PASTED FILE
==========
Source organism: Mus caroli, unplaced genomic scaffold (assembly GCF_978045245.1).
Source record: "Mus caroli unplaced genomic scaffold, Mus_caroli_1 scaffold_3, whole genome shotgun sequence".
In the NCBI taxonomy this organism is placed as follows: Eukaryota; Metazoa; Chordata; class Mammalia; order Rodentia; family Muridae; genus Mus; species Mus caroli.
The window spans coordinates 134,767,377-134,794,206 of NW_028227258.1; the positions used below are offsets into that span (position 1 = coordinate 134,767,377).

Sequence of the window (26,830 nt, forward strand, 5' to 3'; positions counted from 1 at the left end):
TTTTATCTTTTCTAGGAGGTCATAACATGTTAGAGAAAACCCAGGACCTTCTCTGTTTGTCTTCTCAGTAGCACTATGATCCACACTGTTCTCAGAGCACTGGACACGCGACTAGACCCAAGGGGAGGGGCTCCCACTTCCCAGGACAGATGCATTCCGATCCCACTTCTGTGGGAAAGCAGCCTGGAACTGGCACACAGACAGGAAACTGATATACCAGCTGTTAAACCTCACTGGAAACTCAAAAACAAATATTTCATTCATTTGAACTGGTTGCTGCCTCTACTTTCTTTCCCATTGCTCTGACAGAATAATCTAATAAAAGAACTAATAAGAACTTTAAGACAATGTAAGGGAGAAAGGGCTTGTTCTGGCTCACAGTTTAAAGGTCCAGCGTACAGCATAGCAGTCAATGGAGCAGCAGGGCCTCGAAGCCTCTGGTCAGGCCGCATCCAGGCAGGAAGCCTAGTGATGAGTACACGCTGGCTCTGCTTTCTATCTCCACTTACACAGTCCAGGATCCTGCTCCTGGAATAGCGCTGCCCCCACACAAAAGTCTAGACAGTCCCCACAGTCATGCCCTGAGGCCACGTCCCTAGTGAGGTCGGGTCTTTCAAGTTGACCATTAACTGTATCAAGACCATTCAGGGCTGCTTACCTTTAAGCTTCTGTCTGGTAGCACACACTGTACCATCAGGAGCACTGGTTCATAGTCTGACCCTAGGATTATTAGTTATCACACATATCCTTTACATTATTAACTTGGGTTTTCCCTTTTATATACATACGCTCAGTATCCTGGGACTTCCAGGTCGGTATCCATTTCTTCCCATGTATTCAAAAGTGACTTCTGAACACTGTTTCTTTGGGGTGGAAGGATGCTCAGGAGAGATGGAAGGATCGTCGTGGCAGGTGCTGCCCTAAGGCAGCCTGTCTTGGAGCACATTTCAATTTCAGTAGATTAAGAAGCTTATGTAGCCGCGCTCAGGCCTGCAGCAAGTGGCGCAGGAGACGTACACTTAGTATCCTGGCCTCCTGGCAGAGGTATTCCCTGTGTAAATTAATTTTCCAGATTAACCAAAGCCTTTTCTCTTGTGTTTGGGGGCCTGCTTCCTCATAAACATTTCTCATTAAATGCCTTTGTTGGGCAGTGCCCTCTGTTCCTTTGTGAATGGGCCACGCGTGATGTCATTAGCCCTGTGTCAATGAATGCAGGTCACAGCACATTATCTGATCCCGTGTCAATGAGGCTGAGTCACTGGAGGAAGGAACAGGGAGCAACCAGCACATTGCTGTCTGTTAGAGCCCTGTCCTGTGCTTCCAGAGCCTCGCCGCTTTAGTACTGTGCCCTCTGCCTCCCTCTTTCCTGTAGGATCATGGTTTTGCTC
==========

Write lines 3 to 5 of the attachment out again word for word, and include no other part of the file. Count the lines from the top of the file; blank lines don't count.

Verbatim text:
In the NCBI taxonomy this organism is placed as follows: Eukaryota; Metazoa; Chordata; class Mammalia; order Rodentia; family Muridae; genus Mus; species Mus caroli.
The window spans coordinates 134,767,377-134,794,206 of NW_028227258.1; the positions used below are offsets into that span (position 1 = coordinate 134,767,377).

Sequence of the window (26,830 nt, forward strand, 5' to 3'; positions counted from 1 at the left end):